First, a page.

hard to find size filter
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  1. #1
    Join Date
    Jun 2004
    Posts
    12
    I'm having a hard time finding a 1X30X24 filter with a merv of 8 or 10.I've been using the blue cheapos and I know thats not good.
    I've searched the web and ace Hdw.is the only place I found my size thats not electrostatic but they don't list merv rating on their site.
    any ideas
    thanks

  2. #2
    Join Date
    Aug 2002
    Location
    Office and warehouse in both Crystal River & New Port Richey ,FL
    Posts
    18,836
    Originally posted by grg
    I'm having a hard time finding a 1X30X24 filter with a merv of 8 or 10.I've been using the blue cheapos and I know thats not good.
    I've searched the web and ace Hdw.is the only place I found my size thats not electrostatic but they don't list merv rating on their site.
    any ideas
    thanks
    1" that is merv 8 or 10 is likely too restrictive to allow for minimum air flow,to prevent capacity loss an d possible equipment damage.

    Use the search function above,to read more on filters.

  3. #3
    Join Date
    Aug 2003
    Posts
    906
    http://www.filtersnow.com/compare.x?...4X30&submit=Go

    has the size you want. I have bought their filters several times before, good service and reasonable prices. As you can see from the link, you have a choice of MERV 6-12.
    I have no relationship with them, just a satisfied customer. I like their accumulair series because they can capture a lot of dust before becoming restrictive. Filtrete doesn't last half as long in my experience.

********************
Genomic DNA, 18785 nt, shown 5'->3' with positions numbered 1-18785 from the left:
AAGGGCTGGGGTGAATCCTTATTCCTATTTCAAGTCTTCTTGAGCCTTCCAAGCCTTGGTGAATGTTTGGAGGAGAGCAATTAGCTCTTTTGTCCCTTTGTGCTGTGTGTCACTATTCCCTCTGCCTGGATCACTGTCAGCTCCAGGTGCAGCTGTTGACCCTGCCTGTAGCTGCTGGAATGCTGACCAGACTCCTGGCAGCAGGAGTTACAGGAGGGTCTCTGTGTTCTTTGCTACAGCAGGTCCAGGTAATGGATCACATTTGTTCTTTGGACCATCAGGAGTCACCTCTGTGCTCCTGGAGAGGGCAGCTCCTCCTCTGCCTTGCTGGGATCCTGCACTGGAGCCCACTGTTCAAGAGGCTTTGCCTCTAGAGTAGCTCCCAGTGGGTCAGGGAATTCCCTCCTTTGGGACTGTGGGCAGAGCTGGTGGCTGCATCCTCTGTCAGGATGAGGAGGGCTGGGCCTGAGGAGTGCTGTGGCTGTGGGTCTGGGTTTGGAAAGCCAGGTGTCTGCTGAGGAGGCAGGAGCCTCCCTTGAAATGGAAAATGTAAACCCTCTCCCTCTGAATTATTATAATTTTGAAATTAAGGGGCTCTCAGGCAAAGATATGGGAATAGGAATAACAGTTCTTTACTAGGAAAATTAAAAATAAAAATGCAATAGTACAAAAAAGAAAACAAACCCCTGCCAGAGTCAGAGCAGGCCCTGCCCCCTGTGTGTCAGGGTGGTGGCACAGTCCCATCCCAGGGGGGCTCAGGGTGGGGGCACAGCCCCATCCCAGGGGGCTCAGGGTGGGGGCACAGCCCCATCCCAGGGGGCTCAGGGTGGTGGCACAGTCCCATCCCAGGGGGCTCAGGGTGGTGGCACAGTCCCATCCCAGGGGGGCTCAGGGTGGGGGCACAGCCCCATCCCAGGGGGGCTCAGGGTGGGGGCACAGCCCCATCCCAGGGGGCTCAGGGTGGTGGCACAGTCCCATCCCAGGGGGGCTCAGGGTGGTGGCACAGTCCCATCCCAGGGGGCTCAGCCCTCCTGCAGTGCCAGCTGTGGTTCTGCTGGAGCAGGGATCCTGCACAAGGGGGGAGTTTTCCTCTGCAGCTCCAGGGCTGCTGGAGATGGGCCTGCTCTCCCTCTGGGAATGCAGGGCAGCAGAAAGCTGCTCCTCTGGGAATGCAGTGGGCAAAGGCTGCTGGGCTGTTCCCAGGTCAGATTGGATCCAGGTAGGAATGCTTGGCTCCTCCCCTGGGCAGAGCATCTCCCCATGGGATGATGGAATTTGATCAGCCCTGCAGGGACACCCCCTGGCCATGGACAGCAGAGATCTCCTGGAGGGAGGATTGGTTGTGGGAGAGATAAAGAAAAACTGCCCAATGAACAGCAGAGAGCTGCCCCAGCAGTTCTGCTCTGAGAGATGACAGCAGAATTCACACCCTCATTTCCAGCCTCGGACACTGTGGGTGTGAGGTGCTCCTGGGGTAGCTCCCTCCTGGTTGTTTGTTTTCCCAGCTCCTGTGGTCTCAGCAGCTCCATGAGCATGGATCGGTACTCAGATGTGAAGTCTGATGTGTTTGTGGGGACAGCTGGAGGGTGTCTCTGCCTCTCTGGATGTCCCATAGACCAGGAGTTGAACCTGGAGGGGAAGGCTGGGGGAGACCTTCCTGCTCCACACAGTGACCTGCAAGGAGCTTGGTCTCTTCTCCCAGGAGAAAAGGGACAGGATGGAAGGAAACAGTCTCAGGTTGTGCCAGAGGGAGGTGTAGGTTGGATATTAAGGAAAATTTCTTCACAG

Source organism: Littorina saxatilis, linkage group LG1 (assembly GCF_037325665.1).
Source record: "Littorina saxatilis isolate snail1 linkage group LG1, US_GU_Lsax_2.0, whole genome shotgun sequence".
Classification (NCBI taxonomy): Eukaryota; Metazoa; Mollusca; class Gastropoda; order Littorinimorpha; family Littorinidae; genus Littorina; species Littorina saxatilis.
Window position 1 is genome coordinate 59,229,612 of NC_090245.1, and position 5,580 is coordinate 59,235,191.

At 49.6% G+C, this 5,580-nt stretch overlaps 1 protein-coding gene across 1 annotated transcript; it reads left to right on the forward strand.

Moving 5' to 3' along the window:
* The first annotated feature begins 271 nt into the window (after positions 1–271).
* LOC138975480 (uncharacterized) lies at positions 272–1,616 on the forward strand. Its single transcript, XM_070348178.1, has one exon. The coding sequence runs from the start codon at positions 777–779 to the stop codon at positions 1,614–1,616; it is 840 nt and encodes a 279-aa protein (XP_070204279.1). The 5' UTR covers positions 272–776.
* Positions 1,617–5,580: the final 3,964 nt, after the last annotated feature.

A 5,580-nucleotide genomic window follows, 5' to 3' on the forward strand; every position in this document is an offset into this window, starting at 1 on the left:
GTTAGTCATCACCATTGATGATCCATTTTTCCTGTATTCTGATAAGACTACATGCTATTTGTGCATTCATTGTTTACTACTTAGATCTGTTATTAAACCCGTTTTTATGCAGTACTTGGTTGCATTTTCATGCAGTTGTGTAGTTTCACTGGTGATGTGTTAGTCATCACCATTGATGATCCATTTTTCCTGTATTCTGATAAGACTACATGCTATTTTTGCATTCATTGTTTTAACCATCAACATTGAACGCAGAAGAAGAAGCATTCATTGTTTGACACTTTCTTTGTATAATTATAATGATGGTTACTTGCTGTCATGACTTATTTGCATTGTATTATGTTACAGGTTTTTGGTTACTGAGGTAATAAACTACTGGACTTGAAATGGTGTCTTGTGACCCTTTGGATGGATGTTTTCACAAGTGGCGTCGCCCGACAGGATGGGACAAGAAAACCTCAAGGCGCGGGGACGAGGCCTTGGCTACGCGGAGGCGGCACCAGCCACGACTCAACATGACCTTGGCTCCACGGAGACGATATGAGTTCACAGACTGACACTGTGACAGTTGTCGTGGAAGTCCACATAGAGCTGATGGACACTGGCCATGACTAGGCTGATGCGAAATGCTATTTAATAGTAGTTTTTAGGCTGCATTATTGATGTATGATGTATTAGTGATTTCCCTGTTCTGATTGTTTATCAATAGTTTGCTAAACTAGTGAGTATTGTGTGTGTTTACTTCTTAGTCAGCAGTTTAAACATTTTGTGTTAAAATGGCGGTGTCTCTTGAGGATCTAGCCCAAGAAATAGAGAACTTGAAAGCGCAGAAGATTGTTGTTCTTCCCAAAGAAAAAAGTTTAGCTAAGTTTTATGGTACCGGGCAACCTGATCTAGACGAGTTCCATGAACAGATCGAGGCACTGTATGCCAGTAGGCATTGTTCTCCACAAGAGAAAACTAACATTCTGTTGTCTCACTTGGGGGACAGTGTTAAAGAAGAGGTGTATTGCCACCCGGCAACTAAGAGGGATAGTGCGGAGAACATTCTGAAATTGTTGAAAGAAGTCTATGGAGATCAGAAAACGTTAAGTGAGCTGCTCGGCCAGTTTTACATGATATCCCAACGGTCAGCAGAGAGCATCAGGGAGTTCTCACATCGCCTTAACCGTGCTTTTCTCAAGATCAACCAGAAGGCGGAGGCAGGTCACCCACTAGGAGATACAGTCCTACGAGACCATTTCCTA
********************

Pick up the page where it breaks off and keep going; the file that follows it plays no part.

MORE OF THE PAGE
4. #4
    Join Date
    Jun 2004
    Posts
    12
    pmunier, thank s now another question. should I go with a merv 6 or 8 filter.
    thanks again and I'll add this site to my favorites.

  5. #5
    Join Date
    Aug 2003
    Posts
    906
    Originally posted by grg
    pmunier, thank s now another question. should I go with a merv 6 or 8 filter.
    thanks again and I'll add this site to my favorites.
    That's a hard question to answer, and slightly controversial. It depends on how much airflow the furnace needs, and the current resistance to airflow of the ductwork. Look for a sticker on your furnace, it probably says somewhere "maximum ESP 0.5". That's External Static Pressure, and the ductwork, air filter, and A/C coil all contribute to it. Basically, you can get an air filter with the highest MERV rating that doesn't make the ESP go over 0.5" when the filter is dirty (which is when you decide to change it). It could be 6, 8, 11 or even 12 depending on your particular installation and how often you decide to change the filters -- the higher the MERV the more often you may want to change them. It also depends on the brand of filter and its quality -- I've seen MERV 6 filters that have as much resistance to airflow as MERV 12 filters from another brand.

    I'd suggest you find the air speed at the filter (cfm/area). If the airspeed is not more than about 300 fpm you'll most likely be fine with the Accumulair MERV 8. Just remember to change the filter regularly...

    Example: 1600 cfm (4 Ton system) / (24x30/144 in/ft) = 320 fpm

    Whenever you get a checkup done on the furnace, ask to have the ESP measured. Some people decide that they would rather pay any needed repairs to the furnace (and accept that the furnace won't perform well) and install a high MERV filter than be uncomfortable and suffer from allergies or be on antihistamines all the time.